Getting There and Around
Getting There and Around
While it’s not as comfortable and fast as Europe or North America, Iran has a high quality and very affordable transportation system. There is an immense network of flights between Iran and Asia, the Middle East and Europe. Visitors usually fly to Iran, using Dubai, Istanbul or Doha air hubs. Most flights land in Tehran (IKA) and in Shiraz (SYZ). You can also fly to Shiraz, Isfahan and Mashhad, usually from other cities in the Middle East.
Regular trains and buses link Iran and Turkey, and less frequent buses run to Azerbaijan, Armenia, Turkmenistan and Afghanistan. Traveling overland to Pakistan is simple enough, if not that comfortable, either by public transport or in your own vehicle. However, check the security situation in Pakistan before setting off.
Iran has 2410km (1470mi) of coastal boundaries, but there are only a few ways to enter or leave Iran by sea. In the Persian Gulf, there are ferries from Sharjah and Dubai, United Arab Emirates cities and from Bahrain, Kuwait, and Qatar to various ports in Iran. It's also possible to travel across the Caspian Sea on an irregular cargo boat between the Azerbaijan capital of Baku and Bandar-é Anzali.
Iran has a well-developed transport system. All public transport is frequent, reliable, relatively safe and very cheap. But it merits considering getting airborne for the following reasons: your visa probably won't last long enough for you to use public transport to remote
cities; fares are very cheap; the country is vast, and flights (particularly on Mahan air or Iran Air) are frequent and reliable.
If you can't get some place in Iran by bus (or minibus), chances are that no one wants to go there. There are bunches of various bus companies offering competitive and mostly comfortable services. Transport can be a problem for about ten days before, and especially after Nowruz, the Iranian New Year, which starts on or about March 21. Road travel could be interrupted by roadblocks at any time of year, most frequently on either side of the main cities, but occasionally dotted through remote areas near the Pakistan and Afghanistan borders. Foreigners are rarely hassled at roadblocks - the worst that might happen is asking you to show your passport and endure a delay.
Trains are fairly efficient, reasonably fast and certainly cheap, but they're often not as convenient as buses, although they are safer and more comfortable (especially for overnight trips). The most exciting trips are between Tehran and Tabriz (for the scenery and excellent service) and between Tehran and Gorgan (for the number of tunnels and the scenery). Built in the 1930s to link the Caspian Sea at Bandar-e Turkmen with the Persian Gulf at Bandar-e Imam Khomeini, the Trans-Iranian Railway is one of the great engineering achievements of the 20th century.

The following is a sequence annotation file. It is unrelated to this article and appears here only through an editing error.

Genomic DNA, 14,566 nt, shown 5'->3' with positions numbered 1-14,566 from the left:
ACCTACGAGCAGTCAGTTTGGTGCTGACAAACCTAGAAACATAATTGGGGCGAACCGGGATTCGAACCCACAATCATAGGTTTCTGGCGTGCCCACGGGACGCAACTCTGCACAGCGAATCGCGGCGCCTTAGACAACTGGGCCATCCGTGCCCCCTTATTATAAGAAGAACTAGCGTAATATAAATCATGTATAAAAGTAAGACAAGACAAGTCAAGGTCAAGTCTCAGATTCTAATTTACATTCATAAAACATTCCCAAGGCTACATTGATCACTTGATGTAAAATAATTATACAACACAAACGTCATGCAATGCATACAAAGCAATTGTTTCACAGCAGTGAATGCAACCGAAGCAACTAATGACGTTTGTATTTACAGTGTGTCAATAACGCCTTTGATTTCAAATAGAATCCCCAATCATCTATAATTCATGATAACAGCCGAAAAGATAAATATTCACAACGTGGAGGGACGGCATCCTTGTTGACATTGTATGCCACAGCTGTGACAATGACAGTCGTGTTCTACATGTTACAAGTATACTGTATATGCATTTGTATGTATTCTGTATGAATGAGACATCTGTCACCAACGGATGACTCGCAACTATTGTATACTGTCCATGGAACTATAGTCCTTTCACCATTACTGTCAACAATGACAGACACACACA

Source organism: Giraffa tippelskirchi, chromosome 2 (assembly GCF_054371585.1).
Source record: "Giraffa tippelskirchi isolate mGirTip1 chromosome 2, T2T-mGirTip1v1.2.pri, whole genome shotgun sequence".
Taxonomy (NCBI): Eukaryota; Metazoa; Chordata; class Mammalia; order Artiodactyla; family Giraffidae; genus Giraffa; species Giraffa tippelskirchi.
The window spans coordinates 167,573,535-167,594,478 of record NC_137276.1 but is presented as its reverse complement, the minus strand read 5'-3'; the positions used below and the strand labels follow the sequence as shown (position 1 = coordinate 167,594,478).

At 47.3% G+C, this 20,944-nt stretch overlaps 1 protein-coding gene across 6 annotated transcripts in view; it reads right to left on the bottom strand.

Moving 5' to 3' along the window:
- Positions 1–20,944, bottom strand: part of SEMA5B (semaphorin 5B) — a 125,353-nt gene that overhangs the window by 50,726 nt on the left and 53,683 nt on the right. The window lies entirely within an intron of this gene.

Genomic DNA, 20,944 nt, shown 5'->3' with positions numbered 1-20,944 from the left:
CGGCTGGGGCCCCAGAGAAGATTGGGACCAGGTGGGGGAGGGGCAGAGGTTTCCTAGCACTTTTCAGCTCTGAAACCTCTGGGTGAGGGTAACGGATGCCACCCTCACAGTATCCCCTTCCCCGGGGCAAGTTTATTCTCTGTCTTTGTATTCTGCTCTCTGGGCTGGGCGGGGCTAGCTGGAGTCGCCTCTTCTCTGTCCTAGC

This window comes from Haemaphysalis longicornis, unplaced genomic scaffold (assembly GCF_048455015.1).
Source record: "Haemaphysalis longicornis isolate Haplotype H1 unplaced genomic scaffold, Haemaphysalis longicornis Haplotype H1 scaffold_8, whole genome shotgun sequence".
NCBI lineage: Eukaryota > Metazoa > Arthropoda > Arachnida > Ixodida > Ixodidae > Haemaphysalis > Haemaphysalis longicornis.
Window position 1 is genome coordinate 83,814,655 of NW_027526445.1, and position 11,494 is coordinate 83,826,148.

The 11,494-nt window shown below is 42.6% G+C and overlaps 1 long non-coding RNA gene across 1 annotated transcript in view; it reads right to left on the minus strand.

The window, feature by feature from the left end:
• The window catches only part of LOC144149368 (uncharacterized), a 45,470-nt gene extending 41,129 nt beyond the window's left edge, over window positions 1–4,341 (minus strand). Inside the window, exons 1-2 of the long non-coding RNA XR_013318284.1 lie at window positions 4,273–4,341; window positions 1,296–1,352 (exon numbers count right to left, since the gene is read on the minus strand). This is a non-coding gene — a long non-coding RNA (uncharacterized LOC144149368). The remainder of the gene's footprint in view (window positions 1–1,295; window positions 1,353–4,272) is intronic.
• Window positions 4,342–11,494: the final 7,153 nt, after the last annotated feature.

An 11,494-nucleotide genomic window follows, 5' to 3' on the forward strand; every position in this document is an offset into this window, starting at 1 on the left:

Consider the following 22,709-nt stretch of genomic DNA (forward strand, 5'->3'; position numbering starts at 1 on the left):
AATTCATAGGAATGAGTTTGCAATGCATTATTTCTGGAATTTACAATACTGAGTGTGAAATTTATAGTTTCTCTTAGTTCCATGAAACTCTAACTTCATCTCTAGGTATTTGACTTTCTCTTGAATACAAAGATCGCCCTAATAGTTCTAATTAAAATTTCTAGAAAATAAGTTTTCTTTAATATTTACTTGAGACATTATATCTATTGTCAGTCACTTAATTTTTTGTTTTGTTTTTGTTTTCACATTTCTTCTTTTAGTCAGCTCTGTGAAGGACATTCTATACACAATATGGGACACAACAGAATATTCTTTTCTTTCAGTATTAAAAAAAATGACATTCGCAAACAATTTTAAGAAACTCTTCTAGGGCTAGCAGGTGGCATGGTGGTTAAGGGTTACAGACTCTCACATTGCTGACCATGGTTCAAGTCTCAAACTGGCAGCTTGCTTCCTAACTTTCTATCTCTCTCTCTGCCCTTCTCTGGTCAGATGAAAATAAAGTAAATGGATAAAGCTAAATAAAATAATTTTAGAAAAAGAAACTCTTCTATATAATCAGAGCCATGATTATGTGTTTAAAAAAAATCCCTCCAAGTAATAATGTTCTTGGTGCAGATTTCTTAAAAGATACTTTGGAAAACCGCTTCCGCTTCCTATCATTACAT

Driving your own vehicle is a gutsy call. The distances are long, the traffic is appalling and it's hard to find secure parking or simply a parking place on many streets. The upside of driving is that the road surfaces are generally excellent and petrol is fairly cheap. Shared taxis are a better option between major towns. A seat costs about three times as much as a deluxe bus, but can be worth it if you want to hurry through the countryside.
Regular domestic flights are common in Iran. They also aren't too expensive. Iran Air and Mahan Air usually offer cheap flights from Tehran to most cities in the country, while regional airlines like Caspian Air and Kish Air provide short inter-region trips. Taking plane rides when traveling around Iran will save you the time and effort of long-distance commutes.
The Iranian Domestic Bus Network covers a lot of ground within the country and has plenty of cheap seats to go around. Buses in the country usually come in two classes. The VIP class is more luxurious, while the second class is more frequent and economic. But since first-class tickets are reasonably priced, it is always easier to opt for the air-conditioned buses especially when you are in the Middle East. The only downfall when riding buses would be the long trips due to 80 km/h speed restriction.
If you opt to ride a car, hiring a taxi cab is always a viable option due to relatively cheap fuel costs in Iran, which leads to cheaper fees. There are many variations of taxis around the country like Savari taxis, shared local taxis, and private taxis. Taxis in Iran are colored in Yellow and Green.
Renting a car might be an attractive alternative because of the comparatively low cost of fuel. You should also be aware and wary of the unfavorable traffic conditions and sometimes the lack of road discipline especially in busy cities like Tehran.
By Train and Subway
Getting around Iran via railway trains will get you to your destination point faster while making your trip a more comfortable one compared to cars and buses. The RAJA Trains operate on five regional routes that pass through cities such as: Tehran, Mashhad, Jolfa, Gorgan, Khorramshahr, Yazd, and many others.
In Tehran subway is also a good substitute for many routes. It has got five lines with 90 stations. It is also highly punctual. It operates from 6:00 - 22:00h with a detailed schedule.
Iranian cities have few facilities for disabled people. Most mosques do not allow wheelchairs inside, and few places of interest have special access for the disabled. In hotels and restaurants, it’s in reverse order. All the staff and the public are always ready to help the disabled people and welcome them.